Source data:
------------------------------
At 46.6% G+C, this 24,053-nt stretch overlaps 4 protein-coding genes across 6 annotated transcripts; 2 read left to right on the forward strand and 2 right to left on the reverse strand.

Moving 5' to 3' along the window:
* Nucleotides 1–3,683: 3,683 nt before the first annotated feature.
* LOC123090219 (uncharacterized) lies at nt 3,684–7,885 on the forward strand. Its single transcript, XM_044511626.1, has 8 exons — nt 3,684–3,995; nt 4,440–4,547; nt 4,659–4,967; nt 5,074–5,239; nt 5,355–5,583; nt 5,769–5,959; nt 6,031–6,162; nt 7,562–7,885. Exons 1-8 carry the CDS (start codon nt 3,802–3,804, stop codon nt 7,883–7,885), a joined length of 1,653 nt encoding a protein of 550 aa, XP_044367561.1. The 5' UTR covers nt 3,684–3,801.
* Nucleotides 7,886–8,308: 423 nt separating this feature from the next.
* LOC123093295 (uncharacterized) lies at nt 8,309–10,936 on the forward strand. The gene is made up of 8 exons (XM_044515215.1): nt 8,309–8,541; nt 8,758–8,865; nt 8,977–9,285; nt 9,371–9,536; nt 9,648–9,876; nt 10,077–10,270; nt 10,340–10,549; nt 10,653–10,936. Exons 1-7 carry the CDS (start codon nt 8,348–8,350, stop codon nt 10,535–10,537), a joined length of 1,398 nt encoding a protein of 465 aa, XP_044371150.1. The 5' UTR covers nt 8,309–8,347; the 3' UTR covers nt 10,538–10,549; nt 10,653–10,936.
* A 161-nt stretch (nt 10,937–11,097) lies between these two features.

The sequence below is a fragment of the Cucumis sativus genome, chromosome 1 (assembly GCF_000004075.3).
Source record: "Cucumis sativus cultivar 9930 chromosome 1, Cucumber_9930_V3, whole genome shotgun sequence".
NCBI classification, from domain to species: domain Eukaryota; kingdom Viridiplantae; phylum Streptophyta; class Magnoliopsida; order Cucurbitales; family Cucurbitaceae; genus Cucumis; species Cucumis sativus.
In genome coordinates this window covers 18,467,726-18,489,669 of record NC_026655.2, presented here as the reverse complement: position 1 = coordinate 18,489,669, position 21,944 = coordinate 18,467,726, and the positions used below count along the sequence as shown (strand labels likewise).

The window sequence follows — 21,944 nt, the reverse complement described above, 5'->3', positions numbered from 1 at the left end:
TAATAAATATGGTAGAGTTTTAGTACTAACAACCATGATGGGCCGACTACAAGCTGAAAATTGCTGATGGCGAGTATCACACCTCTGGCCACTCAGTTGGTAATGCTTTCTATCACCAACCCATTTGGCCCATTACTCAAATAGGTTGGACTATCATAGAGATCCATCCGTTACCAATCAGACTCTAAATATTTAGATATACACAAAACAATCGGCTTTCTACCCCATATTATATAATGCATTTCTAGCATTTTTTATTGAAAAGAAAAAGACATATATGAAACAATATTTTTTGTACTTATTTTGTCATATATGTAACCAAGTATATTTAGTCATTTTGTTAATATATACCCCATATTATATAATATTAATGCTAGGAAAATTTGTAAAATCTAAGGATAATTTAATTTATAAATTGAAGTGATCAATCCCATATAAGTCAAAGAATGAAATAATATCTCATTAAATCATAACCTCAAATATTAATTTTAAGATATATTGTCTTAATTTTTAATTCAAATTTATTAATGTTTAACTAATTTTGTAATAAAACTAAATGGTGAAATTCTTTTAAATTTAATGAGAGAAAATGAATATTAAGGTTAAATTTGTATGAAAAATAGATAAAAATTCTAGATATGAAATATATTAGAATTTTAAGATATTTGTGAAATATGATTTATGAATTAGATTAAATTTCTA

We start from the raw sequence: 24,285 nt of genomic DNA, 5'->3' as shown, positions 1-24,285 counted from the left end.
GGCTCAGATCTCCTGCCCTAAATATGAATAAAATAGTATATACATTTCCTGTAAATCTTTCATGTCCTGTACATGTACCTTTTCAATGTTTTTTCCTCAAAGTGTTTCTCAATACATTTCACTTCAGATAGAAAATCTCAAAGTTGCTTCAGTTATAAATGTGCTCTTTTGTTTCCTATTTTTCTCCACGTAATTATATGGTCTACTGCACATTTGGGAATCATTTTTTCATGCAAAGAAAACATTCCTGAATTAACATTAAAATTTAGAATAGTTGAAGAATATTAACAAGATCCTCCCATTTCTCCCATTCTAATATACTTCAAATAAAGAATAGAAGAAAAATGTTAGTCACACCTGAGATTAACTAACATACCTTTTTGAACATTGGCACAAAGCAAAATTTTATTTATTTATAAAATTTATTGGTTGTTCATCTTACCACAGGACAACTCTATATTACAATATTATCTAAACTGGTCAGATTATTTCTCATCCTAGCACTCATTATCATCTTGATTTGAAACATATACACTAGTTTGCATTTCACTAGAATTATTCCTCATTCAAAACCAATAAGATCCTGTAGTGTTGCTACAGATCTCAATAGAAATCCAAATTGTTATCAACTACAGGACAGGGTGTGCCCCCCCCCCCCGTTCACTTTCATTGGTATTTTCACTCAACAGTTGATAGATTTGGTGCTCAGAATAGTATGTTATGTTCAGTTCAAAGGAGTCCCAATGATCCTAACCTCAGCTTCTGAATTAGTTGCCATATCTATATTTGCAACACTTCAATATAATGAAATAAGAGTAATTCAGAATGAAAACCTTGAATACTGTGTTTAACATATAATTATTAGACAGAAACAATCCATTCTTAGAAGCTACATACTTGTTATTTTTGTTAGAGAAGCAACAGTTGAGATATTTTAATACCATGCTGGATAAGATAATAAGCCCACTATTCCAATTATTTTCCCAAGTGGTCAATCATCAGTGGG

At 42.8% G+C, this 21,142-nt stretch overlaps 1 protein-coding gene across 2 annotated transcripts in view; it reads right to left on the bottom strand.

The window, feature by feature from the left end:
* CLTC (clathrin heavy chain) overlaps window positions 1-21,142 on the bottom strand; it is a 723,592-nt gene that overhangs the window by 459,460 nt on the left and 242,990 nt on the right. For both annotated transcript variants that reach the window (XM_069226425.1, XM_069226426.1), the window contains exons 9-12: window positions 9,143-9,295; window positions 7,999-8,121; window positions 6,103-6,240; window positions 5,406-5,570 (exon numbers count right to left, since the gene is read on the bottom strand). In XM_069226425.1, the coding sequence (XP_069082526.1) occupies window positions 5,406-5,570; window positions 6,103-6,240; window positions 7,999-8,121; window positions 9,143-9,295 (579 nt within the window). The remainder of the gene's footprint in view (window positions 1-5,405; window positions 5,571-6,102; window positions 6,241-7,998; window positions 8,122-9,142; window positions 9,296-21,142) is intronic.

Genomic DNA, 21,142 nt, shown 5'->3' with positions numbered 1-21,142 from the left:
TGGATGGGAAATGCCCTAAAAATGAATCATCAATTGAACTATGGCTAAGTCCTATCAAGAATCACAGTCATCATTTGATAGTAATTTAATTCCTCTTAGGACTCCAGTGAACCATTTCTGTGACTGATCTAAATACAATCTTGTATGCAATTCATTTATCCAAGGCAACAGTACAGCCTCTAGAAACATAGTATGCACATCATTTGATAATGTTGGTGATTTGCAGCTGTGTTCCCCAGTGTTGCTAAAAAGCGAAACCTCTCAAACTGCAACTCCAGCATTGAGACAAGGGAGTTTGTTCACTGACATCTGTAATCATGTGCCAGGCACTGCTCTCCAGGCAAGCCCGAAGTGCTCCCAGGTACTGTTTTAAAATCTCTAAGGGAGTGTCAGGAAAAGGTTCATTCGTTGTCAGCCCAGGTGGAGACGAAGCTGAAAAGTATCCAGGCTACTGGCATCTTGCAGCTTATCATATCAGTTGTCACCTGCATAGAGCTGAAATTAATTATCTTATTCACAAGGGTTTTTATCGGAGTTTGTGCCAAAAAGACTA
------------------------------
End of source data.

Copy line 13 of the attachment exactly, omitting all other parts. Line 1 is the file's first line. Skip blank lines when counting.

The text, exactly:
TAATAAATATGGTAGAGTTTTAGTACTAACAACCATGATGGGCCGACTACAAGCTGAAAATTGCTGATGGCGAGTATCACACCTCTGGCCACTCAGTTGGTAATGCTTTCTATCACCAACCCATTTGGCCCATTACTCAAATAGGTTGGACTATCATAGAGATCCATCCGTTACCAATCAGACTCTAAATATTTAGATATACACAAAACAATCGGCTTTCTACCCCATATTATATAATGCATTTCTAGCATTTTTTATTGAAAAGAAAAAGACATATATGAAACAATATTTTTTGTACTTATTTTGTCATATATGTAACCAAGTATATTTAGTCATTTTGTTAATATATACCCCATATTATATAATATTAATGCTAGGAAAATTTGTAAAATCTAAGGATAATTTAATTTATAAATTGAAGTGATCAATCCCATATAAGTCAAAGAATGAAATAATATCTCATTAAATCATAACCTCAAATATTAATTTTAAGATATATTGTCTTAATTTTTAATTCAAATTTATTAATGTTTAACTAATTTTGTAATAAAACTAAATGGTGAAATTCTTTTAAATTTAATGAGAGAAAATGAATATTAAGGTTAAATTTGTATGAAAAATAGATAAAAATTCTAGATATGAAATATATTAGAATTTTAAGATATTTGTGAAATATGATTTATGAATTAGATTAAATTTCTA